Analysts’ predictions that diesel prices could spike during the first part of 2012 are panning out. In just the past week, the national average price for on-highway diesel jumped 9 cents to $4.05 per gallon according to the U.S. Energy Information Administration on Monday, Feb. 27.
Prices on the West Coast and especially California shot up 15 to 17 cents a gallon during the past seven days. Most of the rest of the country experienced increases ranging from 6 to 10 cents for the week according to the EIA.
Following is a breakdown of the prices and increases for the week as listed by the EIA:
U.S. – $4.051, up 9.1 cents
East Coast – $4.134, up 8.1 cents
New England – $4.221, up 6 cents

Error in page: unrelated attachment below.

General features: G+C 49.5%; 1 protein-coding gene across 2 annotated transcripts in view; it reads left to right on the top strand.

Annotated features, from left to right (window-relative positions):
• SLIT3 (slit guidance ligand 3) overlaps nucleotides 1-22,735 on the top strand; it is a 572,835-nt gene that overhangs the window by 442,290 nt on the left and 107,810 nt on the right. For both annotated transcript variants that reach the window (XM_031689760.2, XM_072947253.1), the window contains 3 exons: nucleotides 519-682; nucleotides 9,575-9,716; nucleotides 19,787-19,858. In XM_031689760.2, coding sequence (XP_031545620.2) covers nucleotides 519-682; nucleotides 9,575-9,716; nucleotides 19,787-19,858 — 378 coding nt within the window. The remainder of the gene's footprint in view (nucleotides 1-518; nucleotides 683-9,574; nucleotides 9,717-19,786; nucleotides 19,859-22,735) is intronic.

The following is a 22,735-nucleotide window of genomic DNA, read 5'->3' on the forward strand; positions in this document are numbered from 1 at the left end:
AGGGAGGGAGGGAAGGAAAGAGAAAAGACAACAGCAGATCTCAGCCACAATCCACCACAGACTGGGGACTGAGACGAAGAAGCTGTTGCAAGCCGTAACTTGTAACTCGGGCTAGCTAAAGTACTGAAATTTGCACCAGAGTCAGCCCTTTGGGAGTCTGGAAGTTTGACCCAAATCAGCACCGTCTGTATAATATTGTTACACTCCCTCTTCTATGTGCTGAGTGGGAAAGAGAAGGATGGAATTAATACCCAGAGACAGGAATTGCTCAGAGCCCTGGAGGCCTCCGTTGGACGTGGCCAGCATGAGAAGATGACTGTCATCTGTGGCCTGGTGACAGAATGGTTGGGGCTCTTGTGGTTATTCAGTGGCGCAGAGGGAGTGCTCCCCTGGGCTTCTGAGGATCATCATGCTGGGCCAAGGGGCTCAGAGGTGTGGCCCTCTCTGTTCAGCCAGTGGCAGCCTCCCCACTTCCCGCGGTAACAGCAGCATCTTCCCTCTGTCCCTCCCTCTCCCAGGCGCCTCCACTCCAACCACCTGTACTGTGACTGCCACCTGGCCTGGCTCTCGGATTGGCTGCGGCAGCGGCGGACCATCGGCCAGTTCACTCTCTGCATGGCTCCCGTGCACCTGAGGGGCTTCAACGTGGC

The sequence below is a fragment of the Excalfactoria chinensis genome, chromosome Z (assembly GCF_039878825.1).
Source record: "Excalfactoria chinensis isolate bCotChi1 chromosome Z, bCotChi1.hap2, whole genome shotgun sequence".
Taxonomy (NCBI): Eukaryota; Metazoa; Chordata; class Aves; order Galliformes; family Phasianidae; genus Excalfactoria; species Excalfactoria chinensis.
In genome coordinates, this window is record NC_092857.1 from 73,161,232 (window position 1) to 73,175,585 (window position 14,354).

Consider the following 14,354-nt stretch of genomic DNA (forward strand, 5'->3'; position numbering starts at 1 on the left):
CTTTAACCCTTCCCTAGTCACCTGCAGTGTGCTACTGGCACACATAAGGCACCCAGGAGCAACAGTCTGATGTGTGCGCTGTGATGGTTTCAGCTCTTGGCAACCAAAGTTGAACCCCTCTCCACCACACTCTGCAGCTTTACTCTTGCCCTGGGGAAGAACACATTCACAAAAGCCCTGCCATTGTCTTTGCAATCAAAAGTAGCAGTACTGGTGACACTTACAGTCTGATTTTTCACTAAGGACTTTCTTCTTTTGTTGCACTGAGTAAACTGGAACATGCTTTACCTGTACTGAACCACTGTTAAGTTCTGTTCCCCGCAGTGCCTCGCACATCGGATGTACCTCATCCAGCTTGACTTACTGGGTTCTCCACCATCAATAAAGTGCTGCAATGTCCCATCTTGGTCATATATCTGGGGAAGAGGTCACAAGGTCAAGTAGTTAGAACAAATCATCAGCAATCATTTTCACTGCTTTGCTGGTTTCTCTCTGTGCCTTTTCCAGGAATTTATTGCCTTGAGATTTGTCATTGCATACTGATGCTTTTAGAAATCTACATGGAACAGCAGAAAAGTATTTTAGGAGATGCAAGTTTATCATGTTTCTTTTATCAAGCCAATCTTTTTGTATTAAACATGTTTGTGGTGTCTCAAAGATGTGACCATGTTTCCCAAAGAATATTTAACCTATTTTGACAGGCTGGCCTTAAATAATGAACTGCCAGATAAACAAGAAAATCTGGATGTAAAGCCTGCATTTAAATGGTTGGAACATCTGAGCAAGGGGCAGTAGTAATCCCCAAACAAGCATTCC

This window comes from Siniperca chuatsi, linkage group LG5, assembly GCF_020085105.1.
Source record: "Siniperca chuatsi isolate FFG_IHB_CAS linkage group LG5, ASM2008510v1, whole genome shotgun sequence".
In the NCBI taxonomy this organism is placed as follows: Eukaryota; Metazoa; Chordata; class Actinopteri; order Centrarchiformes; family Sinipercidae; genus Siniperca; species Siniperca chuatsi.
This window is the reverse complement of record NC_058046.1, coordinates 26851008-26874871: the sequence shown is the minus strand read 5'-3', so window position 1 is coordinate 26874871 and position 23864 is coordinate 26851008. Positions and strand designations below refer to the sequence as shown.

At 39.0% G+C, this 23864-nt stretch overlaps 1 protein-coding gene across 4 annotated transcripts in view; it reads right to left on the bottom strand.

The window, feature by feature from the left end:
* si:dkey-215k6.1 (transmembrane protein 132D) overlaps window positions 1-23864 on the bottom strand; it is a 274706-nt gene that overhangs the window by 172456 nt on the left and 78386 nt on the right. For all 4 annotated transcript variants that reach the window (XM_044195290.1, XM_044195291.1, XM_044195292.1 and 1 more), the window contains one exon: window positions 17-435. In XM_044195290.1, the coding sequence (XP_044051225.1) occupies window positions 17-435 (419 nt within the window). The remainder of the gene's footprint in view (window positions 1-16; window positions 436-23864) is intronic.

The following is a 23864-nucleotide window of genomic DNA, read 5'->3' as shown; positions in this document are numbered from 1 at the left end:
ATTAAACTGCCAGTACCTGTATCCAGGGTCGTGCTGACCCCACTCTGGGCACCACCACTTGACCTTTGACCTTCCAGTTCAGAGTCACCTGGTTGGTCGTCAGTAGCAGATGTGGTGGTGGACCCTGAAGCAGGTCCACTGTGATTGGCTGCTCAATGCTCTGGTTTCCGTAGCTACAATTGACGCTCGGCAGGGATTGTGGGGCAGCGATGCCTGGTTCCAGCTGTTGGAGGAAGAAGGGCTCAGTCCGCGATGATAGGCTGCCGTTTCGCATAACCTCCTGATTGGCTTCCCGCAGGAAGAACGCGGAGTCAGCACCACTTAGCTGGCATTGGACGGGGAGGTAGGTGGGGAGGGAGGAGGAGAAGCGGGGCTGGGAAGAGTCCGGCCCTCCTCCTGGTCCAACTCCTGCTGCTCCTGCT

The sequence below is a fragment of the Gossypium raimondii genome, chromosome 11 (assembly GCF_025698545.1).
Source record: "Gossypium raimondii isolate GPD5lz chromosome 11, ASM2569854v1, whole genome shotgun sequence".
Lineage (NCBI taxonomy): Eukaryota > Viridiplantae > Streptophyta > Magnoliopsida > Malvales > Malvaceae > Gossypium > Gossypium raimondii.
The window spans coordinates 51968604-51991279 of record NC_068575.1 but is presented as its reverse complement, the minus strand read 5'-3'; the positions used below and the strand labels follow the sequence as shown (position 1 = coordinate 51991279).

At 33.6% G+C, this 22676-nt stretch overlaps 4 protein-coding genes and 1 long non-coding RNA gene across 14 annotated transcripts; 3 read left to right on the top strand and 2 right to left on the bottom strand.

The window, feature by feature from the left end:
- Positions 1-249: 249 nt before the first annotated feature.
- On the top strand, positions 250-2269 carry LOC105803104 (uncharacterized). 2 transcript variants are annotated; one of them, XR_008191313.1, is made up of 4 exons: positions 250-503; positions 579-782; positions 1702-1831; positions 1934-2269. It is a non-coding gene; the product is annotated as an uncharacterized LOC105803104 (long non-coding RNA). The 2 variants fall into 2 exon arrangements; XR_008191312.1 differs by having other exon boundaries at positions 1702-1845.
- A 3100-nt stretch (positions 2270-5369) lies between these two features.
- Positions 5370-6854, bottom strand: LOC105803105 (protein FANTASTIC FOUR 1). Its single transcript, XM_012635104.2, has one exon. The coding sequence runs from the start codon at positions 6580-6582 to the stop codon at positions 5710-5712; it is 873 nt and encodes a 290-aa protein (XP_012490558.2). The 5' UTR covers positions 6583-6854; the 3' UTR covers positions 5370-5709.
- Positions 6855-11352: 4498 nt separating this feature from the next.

Central Atlantic – $4.208, up 6.6 cents
Lower Atlantic – $4.063, 9.7 cents
Midwest – $3.914, up 6.6 cents
Gulf Coast – $3.992, up 10.6 cents
Rocky Mountain – $3.919, up 6.2 cents
West Coast – $4.326, up 16.2 cents
California – $4.410, up 15.2 cents
As Land Line reported Friday, analysts have foreseen the diesel price spike during the first part of the year but are not predicting that prices will break the record highs experienced in 2008.
ProMiles, which tracks daily price averages nationally and by state, reported its average at $4.056 per gallon, up nine-tenths of a cent overnight.
More than half of the individual states are now northward of $4, according to ProMiles. The cheapest diesel in the nation including taxes was Wyoming at $3.832.
Rhode Island’s average jumped 3 cents overnight to $4.449 per gallon, the highest in the nation for the day. Connecticut wasn’t far behind at $4.407.
Meanwhile, crude oil was trading at $107.64 in New York at midday, and that was down more than $2 from the opening bell.
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